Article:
In August 2009, Scobbie gave a presentation in Haifa under the auspices of Adalah, the Legal Center for Arab Rights in Israel, on the subject of the Human Sciences Research Council of South Africa study "Occupation, Colonialism, Apartheid: A re-assessment of Israel’s practices in the occupied Palestinian territories under international law." Scobbie was identified as "a principal contributor to the study."[5]

Scobbie took part in the International Law Symposium in 2013.[6]

On 20 March 2013 Scobbie held a seminar as part of the SOAS School of Law Research Seminar Series.[7]

2009 Parliamentary testimony[edit]

Scobbie testified at length about Israel and the Occupied Palestinian Territories before the Foreign Affairs Committee of the British Parliament in February 2009. Asked "whether international humanitarian law applies to groups that are non-state actors or non-state groups engaged in armed conflict, such as Hamas," he said: "Yes, it does. And we prefer to call it the law of armed conflict because if you call it international humanitarian law it tends to give a different flavour to the field." He also said that in his view, and that of other specialists, "is that Gaza remains occupied, despite Israeli disengagement in 2005," given that "Israel is controlling land borders, the airspace and the territorial sea," as well as "Gaza's population registry." He testified that under international law neither Israel nor Hamas can plea self-defence "when a conflict exists." When British or American authorities declare Israel's "right to self-defence," Scobbie said, they are not using the term "in a very strict legal sense." He also said that the "indiscriminate" launch of missiles from Gaza "is a breach of international law." In sum, he said that the international law issues surrounding the Israeli-Palestinian situation are very "bound up with the facts and the circumstances."[8]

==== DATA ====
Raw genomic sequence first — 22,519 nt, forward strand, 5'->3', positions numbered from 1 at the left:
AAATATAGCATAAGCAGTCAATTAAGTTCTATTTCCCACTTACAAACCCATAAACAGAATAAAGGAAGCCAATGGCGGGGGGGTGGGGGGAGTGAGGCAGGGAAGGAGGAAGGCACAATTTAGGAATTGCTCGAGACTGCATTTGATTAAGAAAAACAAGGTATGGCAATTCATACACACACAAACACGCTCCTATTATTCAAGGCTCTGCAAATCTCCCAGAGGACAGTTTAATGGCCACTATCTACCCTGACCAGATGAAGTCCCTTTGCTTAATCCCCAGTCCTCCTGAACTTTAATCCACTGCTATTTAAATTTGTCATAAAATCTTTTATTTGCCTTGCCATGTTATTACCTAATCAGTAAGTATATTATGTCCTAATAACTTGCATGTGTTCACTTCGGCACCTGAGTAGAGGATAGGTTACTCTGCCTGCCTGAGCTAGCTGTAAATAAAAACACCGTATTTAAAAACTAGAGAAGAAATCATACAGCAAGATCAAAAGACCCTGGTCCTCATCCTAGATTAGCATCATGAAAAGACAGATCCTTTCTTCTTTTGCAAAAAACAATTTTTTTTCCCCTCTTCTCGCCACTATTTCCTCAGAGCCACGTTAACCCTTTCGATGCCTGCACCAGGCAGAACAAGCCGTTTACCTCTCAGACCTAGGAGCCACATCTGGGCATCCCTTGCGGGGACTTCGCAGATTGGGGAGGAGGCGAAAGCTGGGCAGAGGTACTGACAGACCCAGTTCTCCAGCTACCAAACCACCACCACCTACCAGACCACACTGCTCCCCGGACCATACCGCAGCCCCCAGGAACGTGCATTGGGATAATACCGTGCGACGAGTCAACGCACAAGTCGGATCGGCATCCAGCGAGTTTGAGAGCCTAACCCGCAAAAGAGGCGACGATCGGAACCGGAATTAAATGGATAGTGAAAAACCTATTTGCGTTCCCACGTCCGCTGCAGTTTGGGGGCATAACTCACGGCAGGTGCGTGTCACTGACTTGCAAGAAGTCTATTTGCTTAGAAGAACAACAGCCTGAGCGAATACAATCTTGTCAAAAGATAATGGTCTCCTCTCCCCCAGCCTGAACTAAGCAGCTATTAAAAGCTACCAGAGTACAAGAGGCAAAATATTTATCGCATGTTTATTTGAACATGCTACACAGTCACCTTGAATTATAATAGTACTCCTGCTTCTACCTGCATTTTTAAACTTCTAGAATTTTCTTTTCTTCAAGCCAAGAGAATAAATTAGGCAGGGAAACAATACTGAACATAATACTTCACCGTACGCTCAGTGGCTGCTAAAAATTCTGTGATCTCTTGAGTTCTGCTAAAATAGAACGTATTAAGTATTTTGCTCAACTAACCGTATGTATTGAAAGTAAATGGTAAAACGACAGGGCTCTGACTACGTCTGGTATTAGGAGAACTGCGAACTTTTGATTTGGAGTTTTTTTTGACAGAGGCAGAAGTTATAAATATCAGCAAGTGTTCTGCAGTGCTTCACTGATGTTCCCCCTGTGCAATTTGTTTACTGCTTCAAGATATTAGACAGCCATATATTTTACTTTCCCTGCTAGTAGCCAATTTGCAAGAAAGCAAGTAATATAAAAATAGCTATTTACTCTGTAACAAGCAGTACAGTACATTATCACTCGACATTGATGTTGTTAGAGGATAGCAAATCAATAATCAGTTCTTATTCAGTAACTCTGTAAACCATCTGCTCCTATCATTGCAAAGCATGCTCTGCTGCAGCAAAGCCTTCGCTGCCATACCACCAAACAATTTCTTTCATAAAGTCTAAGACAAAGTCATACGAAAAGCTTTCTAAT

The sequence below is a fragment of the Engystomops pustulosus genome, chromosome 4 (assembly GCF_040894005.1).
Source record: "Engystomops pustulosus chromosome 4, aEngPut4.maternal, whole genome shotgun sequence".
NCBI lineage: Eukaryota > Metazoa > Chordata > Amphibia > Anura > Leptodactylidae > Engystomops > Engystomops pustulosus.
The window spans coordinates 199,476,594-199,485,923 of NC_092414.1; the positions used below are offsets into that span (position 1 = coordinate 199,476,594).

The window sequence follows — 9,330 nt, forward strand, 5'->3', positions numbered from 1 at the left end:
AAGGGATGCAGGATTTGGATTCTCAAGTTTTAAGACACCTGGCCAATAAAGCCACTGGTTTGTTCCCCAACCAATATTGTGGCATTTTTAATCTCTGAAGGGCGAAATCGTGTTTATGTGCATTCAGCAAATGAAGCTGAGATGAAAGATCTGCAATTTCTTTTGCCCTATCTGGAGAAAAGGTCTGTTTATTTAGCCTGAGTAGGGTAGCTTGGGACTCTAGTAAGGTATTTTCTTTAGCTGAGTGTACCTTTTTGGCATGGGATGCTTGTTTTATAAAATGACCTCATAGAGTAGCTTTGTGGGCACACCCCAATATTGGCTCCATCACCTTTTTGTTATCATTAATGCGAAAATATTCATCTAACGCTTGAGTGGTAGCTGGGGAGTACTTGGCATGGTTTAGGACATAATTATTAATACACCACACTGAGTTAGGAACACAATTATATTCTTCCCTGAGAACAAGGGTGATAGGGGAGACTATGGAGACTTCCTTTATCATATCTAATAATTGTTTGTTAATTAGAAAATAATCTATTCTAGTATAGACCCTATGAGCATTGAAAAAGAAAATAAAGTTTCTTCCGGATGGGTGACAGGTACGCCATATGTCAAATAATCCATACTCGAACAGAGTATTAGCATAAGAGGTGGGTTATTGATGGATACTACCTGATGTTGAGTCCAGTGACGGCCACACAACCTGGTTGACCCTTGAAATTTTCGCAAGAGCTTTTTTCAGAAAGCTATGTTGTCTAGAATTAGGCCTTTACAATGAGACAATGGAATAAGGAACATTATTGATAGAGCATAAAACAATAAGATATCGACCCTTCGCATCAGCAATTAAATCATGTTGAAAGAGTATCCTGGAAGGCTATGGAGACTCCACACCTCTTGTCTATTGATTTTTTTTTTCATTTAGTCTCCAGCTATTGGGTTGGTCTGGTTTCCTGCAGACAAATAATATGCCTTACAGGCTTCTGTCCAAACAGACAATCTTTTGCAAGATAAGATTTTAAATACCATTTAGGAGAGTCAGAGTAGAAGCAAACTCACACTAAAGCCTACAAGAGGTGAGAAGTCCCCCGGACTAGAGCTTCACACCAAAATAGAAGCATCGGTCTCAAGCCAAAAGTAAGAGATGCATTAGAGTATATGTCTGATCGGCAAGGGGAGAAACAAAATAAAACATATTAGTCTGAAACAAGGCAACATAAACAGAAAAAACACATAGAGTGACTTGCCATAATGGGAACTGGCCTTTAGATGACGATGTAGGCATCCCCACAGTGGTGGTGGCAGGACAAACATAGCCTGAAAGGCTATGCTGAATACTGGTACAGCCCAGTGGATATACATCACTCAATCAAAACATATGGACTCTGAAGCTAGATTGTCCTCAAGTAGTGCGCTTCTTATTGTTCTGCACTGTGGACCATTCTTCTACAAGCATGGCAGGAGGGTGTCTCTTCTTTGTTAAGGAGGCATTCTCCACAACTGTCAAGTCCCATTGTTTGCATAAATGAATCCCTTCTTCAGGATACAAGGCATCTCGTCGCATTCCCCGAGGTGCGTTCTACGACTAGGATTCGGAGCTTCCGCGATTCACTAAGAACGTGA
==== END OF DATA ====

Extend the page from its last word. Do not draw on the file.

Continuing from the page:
Writings[edit]

Books[edit]

Scobbie is one of the editors of International Law and the Israeli-Palestinian Conflict: A Rights-Based Approach to Middle East Peace, along with Susan M. Akram, Michael Dumper, and Michael Lynk. The book was published by Routledge in 2010.[9]